We’ve finally reached a point where gaming laptops don’t suck. They’re relatively compact, quieter than a PlayStation, and often have amazing screens. But gaming laptops still have some major drawbacks, and due to the rise of cloud gaming and the Steam Deck, they’re no longer the only option for portable PC gaming.
Here’s a quick heads up; I don’t want to discourage anyone from buying a cool laptop. But if you’re on the fence about buying a $1,700 gaming laptop, maybe I can help you weigh the pros and cons.
Gaming PCs unlock a powerful, high-quality experience that just isn’t available on the Xbox or PlayStation. And a gaming laptop lets you take that experience on the go—it’s awesome, as I’m sure you can imagine.
And while you can obviously use a desktop PC for work or school, a gaming laptop is infinitely more versatile thanks to its portability. You might look kinda dorky whipping out a Razer Blade to run architectural software (or whatever you do), but you won’t need to buy a second computer.
Unfortunately, gaming laptops cost a lot of money to manufacture. Not only do they require special parts (hinges, shielding, custom plastic), but they need to include a keyboard, battery, screen, and trackpad. And since gaming laptops are at the center of a very competitive market, companies like Razer, ASUS, and MSI dump a ton of money into laptop R&D.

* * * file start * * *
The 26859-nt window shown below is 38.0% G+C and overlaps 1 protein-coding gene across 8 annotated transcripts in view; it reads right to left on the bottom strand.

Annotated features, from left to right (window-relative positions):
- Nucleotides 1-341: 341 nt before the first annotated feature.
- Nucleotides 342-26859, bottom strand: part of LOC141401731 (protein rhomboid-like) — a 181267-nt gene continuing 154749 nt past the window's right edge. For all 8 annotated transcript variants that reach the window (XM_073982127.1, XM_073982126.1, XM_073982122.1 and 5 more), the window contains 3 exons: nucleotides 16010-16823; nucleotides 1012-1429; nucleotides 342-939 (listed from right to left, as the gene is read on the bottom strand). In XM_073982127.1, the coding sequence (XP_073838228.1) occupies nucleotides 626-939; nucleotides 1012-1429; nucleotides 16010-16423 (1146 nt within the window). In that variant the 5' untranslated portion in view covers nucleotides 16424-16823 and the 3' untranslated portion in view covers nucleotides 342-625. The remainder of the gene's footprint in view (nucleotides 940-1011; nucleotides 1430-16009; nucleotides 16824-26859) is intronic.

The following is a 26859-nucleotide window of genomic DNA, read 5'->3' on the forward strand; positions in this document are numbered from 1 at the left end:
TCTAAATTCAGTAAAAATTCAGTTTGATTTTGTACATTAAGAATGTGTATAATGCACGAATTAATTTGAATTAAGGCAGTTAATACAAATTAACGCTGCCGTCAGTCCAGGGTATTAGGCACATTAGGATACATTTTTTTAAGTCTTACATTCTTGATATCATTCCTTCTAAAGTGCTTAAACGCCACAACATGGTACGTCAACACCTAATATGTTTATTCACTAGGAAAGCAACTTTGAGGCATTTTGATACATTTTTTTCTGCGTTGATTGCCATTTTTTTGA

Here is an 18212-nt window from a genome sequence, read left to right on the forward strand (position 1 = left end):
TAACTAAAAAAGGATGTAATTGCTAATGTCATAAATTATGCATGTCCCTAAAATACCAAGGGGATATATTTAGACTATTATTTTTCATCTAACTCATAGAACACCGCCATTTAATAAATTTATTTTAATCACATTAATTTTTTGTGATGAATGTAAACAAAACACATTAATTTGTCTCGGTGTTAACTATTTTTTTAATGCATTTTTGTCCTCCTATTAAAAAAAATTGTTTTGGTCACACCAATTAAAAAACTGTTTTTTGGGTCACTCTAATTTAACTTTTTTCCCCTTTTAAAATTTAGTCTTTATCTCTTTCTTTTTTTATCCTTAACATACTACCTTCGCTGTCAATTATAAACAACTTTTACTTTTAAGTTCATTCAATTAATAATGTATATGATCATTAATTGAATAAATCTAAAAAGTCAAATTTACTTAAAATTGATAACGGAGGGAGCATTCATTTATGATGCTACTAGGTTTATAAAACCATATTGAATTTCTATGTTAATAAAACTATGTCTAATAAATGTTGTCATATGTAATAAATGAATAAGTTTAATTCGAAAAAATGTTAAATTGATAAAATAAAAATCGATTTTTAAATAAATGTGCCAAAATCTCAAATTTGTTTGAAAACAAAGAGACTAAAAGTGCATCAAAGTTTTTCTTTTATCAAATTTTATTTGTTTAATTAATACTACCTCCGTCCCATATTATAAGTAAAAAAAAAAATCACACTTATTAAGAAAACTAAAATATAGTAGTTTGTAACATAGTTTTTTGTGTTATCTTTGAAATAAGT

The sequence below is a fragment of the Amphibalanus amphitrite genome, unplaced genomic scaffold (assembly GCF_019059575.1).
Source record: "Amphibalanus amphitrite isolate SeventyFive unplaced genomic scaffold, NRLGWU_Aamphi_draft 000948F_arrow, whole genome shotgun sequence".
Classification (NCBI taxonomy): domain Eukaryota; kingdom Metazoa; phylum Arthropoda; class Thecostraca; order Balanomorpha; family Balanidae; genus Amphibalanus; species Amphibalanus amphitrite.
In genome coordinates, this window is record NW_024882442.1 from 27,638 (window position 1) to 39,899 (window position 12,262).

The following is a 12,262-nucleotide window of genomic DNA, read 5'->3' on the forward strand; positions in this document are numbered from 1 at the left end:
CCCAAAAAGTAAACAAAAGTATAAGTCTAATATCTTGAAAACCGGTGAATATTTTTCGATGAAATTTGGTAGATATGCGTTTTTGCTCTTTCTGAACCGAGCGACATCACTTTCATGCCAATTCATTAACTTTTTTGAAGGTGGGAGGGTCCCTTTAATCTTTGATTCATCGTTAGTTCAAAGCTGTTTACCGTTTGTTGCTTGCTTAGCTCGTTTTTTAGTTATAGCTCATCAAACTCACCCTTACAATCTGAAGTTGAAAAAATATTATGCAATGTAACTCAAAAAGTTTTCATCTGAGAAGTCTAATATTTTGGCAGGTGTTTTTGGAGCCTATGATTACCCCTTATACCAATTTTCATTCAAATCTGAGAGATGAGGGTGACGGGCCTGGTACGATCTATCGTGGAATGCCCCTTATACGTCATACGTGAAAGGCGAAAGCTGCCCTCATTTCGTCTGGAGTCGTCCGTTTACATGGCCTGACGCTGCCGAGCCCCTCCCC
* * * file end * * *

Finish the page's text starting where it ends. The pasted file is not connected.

These costs get passed down to customers. And at the end of the day, a gaming laptop will always cost more than an equally powerful desktop, often by several hundred dollars. (I’m accounting for the fact that PC owners need to buy a monitor and all that, by the way.)
To be clear, the high price of a gaming laptop shouldn’t be a dealbreaker. A desktop PC costs less money, for sure, but laptops can go anywhere. You can even use a gaming laptop at your desk using an external monitor—it’s like owning both a laptop and a desktop.
Modern gaming laptops are shockingly powerful. They can run AAA games without a hitch, and a reasonable five-hour battery life is expected from any decent machine. But even if a gaming laptop matches the technical specs of a desktop PC, it will almost always fall short on performance due to thermal and power constraints.
These limitations make sense. We’re talking about very compact (and battery-powered) machines that exceed the capabilities of gigantic game consoles. But here’s the problem; manufacturers don’t detail real-world performance when selling laptops.
Unless you hunt down some very in-depth reviews, it’s hard to tell how a laptop will run. Massive gaming laptops have a ton of surface area, so they tend to work well, stay relatively cool, and have reasonably loud fans—less portability means more predictability. But smaller models can feel like a bit of a gamble. (To be clear, all gaming laptops get a bit hot and have noisy fans.)
And you’re not just limited by raw performance. Because laptops aren’t upgradable, you’re forced to deal with whatever hardware you decide to purchase. Any flaws, such as a dim display, an outdated CPU, or a crappy port selection, are stuck there forever. (Yeah, some gaming laptops have upgradable RAM and storage. You could even fiddle with external GPUs. Point is, you’re basically stuck with whatever laptop you buy, so you’d better be well aware of its limitations.)